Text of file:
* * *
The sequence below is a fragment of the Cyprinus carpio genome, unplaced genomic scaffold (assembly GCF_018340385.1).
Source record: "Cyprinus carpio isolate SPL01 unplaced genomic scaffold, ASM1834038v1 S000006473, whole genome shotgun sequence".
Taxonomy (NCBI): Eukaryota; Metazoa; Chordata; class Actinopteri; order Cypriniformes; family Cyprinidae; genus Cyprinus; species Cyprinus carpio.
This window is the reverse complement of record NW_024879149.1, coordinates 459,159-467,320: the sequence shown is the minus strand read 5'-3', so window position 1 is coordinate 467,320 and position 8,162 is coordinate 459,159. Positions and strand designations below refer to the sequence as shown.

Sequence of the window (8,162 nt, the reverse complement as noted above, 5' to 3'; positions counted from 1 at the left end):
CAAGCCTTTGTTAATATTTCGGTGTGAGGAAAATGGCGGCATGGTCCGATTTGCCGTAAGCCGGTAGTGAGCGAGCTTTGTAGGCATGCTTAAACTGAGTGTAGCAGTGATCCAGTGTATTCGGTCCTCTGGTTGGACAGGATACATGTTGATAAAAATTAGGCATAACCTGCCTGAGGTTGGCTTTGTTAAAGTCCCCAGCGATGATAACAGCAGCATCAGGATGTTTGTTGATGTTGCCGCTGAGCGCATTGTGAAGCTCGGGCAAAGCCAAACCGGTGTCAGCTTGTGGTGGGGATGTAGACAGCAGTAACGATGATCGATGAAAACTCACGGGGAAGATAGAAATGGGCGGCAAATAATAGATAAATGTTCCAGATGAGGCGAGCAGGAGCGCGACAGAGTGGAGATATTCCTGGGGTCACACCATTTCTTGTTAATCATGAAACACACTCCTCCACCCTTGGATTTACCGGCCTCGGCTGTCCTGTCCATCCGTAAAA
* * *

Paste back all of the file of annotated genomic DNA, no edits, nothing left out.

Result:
The sequence below is a fragment of the Cyprinus carpio genome, unplaced genomic scaffold (assembly GCF_018340385.1).
Source record: "Cyprinus carpio isolate SPL01 unplaced genomic scaffold, ASM1834038v1 S000006473, whole genome shotgun sequence".
Taxonomy (NCBI): Eukaryota; Metazoa; Chordata; class Actinopteri; order Cypriniformes; family Cyprinidae; genus Cyprinus; species Cyprinus carpio.
This window is the reverse complement of record NW_024879149.1, coordinates 459,159-467,320: the sequence shown is the minus strand read 5'-3', so window position 1 is coordinate 467,320 and position 8,162 is coordinate 459,159. Positions and strand designations below refer to the sequence as shown.

Sequence of the window (8,162 nt, the reverse complement as noted above, 5' to 3'; positions counted from 1 at the left end):
CAAGCCTTTGTTAATATTTCGGTGTGAGGAAAATGGCGGCATGGTCCGATTTGCCGTAAGCCGGTAGTGAGCGAGCTTTGTAGGCATGCTTAAACTGAGTGTAGCAGTGATCCAGTGTATTCGGTCCTCTGGTTGGACAGGATACATGTTGATAAAAATTAGGCATAACCTGCCTGAGGTTGGCTTTGTTAAAGTCCCCAGCGATGATAACAGCAGCATCAGGATGTTTGTTGATGTTGCCGCTGAGCGCATTGTGAAGCTCGGGCAAAGCCAAACCGGTGTCAGCTTGTGGTGGGGATGTAGACAGCAGTAACGATGATCGATGAAAACTCACGGGGAAGATAGAAATGGGCGGCAAATAATAGATAAATGTTCCAGATGAGGCGAGCAGGAGCGCGACAGAGTGGAGATATTCCTGGGGTCACACCATTTCTTGTTAATCATGAAACACACTCCTCCACCCTTGGATTTACCGGCCTCGGCTGTCCTGTCCATCCGTAAAA